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community moderation

From exposés about moderator working conditions at Facebook to new social media legislation being introduced across the globe, over the last few years content moderation has become a hot — and often controversial — topic. Often-discussed but little understood outside of the community management and Trust and Safety professions, community moderation can feel like a mystery to newcomers.

Luckily, there are industry veterans who can help sort through the chatter and provide insight into what really matters.

We brought together old friends and moderation vets Izzy Neis, Senior Director of Engagement & Strategy at ModSquad, and Carlos Figueiredo, Director of Community Trust & Safety at Two Hat, to share their unique experiences moderating content for kids’ platforms, games, social networks, and more in a far-ranging conversation.

Tell us about your interest and experience regarding moderation and community?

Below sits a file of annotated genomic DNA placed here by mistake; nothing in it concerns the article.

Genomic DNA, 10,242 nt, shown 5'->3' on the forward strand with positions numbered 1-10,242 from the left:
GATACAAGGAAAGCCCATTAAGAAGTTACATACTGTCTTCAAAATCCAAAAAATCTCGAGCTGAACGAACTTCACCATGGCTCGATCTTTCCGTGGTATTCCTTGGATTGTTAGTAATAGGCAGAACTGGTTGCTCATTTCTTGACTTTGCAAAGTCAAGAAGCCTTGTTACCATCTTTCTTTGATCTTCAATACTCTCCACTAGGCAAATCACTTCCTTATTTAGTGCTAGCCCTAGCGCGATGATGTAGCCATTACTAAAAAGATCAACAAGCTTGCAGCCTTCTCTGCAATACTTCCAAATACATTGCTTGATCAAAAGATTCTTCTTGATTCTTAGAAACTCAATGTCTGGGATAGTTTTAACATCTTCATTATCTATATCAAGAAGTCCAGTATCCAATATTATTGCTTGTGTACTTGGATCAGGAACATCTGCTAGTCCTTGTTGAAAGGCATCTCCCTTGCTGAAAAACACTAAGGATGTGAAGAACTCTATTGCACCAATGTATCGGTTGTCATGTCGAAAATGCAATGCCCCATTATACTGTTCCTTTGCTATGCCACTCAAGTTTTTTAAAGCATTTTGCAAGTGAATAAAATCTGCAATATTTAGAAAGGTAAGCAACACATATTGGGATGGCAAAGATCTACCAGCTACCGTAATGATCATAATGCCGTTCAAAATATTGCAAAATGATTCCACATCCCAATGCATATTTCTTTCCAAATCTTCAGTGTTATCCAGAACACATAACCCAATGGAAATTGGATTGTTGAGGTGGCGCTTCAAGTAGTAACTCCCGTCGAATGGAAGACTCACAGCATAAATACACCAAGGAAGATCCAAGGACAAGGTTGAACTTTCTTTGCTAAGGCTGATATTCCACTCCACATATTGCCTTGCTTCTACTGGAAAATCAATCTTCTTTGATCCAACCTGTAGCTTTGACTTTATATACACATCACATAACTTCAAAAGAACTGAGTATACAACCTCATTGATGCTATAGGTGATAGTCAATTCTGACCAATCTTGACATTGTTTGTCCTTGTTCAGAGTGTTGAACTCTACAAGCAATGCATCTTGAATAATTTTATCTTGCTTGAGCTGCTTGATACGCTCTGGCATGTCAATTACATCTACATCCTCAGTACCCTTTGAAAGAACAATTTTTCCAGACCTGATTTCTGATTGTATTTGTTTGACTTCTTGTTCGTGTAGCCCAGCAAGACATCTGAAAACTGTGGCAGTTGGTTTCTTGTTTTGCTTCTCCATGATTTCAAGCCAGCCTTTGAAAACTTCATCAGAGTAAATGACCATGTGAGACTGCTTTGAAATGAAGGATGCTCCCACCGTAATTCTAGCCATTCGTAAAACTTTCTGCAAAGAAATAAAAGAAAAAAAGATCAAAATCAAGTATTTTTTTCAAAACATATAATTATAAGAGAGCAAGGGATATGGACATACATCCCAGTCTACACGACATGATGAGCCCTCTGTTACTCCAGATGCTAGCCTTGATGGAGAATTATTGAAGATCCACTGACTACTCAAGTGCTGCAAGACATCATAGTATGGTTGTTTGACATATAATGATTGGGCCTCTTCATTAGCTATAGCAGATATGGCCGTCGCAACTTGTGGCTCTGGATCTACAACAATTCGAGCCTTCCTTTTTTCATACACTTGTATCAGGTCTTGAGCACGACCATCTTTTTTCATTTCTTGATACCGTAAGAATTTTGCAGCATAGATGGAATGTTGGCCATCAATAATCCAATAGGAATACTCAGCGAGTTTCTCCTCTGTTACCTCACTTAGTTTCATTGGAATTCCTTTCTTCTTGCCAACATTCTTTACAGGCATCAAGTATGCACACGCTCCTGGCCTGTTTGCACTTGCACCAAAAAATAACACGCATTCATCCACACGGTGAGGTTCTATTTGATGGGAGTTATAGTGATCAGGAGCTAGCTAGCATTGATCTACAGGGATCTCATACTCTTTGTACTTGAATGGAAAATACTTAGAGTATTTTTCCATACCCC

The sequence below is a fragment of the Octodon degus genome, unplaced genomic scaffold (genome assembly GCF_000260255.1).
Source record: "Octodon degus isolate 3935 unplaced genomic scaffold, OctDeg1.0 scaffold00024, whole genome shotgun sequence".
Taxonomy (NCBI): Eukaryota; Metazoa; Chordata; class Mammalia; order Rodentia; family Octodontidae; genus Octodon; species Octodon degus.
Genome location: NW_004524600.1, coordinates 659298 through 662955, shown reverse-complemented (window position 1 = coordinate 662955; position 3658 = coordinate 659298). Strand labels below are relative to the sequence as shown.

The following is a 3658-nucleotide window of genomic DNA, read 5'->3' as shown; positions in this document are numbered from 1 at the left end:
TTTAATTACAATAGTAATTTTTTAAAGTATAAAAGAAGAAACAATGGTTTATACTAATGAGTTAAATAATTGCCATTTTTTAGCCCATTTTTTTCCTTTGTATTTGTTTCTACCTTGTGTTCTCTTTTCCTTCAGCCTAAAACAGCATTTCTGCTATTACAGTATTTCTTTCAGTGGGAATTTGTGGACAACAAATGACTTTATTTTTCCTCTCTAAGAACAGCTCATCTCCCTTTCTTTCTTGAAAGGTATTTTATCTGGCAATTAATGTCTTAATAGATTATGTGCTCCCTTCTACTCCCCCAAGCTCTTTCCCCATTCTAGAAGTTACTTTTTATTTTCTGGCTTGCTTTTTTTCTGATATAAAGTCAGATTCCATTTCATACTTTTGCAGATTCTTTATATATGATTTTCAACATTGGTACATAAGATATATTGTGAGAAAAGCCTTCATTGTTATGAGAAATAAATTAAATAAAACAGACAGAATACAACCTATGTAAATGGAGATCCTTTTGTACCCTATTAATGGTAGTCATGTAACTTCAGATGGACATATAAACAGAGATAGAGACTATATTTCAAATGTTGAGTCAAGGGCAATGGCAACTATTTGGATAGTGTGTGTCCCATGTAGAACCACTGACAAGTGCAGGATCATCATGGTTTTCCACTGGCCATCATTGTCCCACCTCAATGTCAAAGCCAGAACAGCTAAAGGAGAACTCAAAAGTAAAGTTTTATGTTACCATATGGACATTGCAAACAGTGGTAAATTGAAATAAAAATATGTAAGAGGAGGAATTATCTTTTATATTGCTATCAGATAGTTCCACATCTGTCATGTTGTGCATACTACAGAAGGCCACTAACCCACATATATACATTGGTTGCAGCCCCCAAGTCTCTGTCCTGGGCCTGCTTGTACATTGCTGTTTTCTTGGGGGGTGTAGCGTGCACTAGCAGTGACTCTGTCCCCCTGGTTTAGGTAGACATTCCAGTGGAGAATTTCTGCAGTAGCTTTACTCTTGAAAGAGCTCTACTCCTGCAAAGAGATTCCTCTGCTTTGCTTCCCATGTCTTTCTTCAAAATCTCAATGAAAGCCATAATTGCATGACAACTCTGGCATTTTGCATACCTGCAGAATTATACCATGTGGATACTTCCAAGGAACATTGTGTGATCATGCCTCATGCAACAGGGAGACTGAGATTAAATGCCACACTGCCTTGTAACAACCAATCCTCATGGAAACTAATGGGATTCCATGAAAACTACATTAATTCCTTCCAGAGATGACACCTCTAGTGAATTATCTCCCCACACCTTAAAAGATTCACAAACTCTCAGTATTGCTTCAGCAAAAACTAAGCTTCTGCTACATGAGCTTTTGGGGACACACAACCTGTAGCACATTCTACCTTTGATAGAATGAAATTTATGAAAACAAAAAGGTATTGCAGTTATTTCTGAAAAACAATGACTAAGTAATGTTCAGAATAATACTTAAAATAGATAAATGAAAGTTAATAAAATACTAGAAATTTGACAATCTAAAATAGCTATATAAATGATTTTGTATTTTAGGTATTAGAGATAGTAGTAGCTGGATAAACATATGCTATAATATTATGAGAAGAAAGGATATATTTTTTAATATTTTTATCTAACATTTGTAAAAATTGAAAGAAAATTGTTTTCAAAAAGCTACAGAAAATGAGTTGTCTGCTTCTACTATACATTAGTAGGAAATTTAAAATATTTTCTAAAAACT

Carlos: Online safety, content moderation, and trust & safety work has been a 11+ year journey for me, from the early days working for Club Penguin/Disney to now working at Two Hat with amazing global partners like ModSquad, and more recently co-founding the Fair Play Alliance. I care deeply about enabling healthy and productive user interactions, and seeing online platforms fulfill their potential.

Izzy: For nearly 20 years, I have been developing safe, engaging digital experiences for children, families, and entertainment brands. From building teams to developing policies and practices across multiple platforms and verticals, it’s been a wild ride. I’ve had the pleasure of working with some of the biggest brands, while also working closely with key entities like the FTC and the FCC (in regards to COPPA), safe harbors, software ratings boards, and fantastic partners, like the team at Two Hat. For the last 7 years, I’ve helped global brands engage, support, and protect their customers and audiences through digital engagement and strategy at ModSquad.